High Profile Magazine
Marcela has worked with multinationals leading the way in sustainability (Unilever, Quorn, Divine Chocolate, the UK’s highest-ranking BCorp), and as a food entrepreneur seeking to transform how we produce and consume food. Marcela is studying a Masters in Sustainability Leadership at Cambridge University, specialising in circular, regenerative agricultural models.
This is an incredibly important topic; in fact, our very existence may well depend on this notion. Before you roll your eyes and think that this is a bit far-fetched, please read on… and let me know what you think.
The first thing to do is put forward my definition of spirituality. I’d like to define spirituality as our sense of connection with something bigger than ourselves, and it doesn’t necessarily have to involve religion. Now, let’s begin.
The modern industrial agricultural system is in crisis today. People are raising questions about the safety, sustainability and quality of the food produced from the current industrialised food systems. Many sense a deep disconnect between the beauty of nature and the human-made methods that require poisoning any insects that could damage the crops, and with this practice, soils and water tables end up polluted; because of this, important species critical for our survival, pollinators being just one example, are collateral damage. People are also questioning the wisdom of modern agriculture, as science has eventually succeeded in taking the sacred out of farming.
The scientific community warns that humanity faces a sixth mass extinction in this century if it does not address climate change and the overexploitation of the planet’s natural resources. As one million species face risk of extinction, David Attenborough explores how this crisis of biodiversity has consequences for us all, including putting us at greater risk of pandemic diseases - and agriculture plays the leading role in this crisis. We must “fix” agriculture.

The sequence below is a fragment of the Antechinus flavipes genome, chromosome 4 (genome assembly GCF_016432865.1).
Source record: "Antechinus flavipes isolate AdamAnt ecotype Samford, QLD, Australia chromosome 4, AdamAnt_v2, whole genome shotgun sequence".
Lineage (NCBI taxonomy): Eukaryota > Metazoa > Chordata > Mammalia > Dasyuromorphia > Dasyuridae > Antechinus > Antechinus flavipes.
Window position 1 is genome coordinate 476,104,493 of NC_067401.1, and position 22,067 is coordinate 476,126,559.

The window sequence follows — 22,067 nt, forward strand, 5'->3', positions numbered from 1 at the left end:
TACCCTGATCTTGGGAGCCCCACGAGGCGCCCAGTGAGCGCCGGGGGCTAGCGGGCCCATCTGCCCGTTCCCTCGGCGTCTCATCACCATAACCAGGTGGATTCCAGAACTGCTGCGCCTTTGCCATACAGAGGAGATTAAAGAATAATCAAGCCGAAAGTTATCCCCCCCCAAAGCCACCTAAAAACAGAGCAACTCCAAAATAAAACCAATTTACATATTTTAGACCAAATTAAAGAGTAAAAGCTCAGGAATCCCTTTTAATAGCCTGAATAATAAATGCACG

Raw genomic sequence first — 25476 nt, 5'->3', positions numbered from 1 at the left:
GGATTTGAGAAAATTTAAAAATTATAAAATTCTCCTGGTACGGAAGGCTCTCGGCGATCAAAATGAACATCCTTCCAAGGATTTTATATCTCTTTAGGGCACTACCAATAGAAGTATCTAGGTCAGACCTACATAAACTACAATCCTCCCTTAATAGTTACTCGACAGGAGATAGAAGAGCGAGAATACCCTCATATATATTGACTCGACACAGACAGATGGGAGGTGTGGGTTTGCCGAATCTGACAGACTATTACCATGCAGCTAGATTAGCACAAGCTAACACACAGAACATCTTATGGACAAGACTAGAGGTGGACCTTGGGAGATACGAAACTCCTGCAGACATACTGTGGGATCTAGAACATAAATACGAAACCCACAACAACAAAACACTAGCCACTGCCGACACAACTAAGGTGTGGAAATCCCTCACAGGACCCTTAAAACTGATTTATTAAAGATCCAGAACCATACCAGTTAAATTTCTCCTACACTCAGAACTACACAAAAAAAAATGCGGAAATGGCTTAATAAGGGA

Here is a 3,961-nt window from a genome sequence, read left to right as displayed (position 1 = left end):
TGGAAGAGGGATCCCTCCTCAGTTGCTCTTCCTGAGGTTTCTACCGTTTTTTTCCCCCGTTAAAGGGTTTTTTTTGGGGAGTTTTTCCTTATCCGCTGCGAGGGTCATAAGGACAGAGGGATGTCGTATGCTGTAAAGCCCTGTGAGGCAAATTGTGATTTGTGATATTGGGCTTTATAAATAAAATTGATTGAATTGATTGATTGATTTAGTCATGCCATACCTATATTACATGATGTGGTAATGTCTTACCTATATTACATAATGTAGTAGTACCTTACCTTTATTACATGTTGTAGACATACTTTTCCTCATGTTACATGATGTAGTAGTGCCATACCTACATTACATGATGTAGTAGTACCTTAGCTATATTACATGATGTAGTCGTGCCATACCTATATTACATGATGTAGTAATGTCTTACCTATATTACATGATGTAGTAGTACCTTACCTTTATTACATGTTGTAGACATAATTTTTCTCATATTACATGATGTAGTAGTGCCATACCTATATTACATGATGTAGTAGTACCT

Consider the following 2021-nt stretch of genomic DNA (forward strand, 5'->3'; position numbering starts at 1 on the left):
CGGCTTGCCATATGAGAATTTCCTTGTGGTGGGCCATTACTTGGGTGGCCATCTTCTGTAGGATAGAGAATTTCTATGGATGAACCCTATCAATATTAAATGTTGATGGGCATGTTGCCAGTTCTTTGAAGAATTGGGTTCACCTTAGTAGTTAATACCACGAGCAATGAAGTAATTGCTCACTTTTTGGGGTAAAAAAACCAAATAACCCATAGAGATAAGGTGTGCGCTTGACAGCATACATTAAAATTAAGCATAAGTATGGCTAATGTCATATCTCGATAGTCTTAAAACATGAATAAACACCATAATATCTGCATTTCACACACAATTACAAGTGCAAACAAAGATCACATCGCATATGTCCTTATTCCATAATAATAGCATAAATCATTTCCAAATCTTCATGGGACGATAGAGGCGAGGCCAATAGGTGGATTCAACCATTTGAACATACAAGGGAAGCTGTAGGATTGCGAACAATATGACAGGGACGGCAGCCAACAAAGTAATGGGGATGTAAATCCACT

Yet, humans need nature in every aspect of our lives, and Covid-19 has made this more apparent. The UK government Natural England’s new People and Nature Survey has revealed that during 2020, almost nine in 10 adults in England reported that protection of the environment is important to them personally, and 75% of adults were concerned about biodiversity loss in England. Parks, woodlands and rivers have played a really important part in helping us all through the coronavirus pandemic, with almost nine in 10 of adults in England reporting that being in nature makes them “very happy”. I always experience a deep sense of joy and connection when I am in nature, do you?
On the positive side, the crises bring opportunities for change – and in this case, we need radical change. One such change could be the realisation that as humans, nature is an integral part of our being, we are a product of it, and we are dependent on it. Making a link between our connection with nature and how what we put on our plates was grown is imperative: to have an understanding that, to be healthy in mind, body and spirit, it is essential to be spiritually connected to the food we eat, not take it for granted, and to relish the experience of eating.
Here are some ideas of things that we can all do:
Grow our own food (even if it’s from pots and windowsills!)
Try to eat less fish, because the way fish is caught is very damaging to seabeds and marine wildlife. Farmed fish tend to be more damaging as the fish themselves are prone to diseases and have a lot of chemicals that damage the marine environment – and you.
Eat more local food, from farmers’ markets.
Eat more plants!
Eating more mindfully > helping nature > helping our connection with nature > spirituality.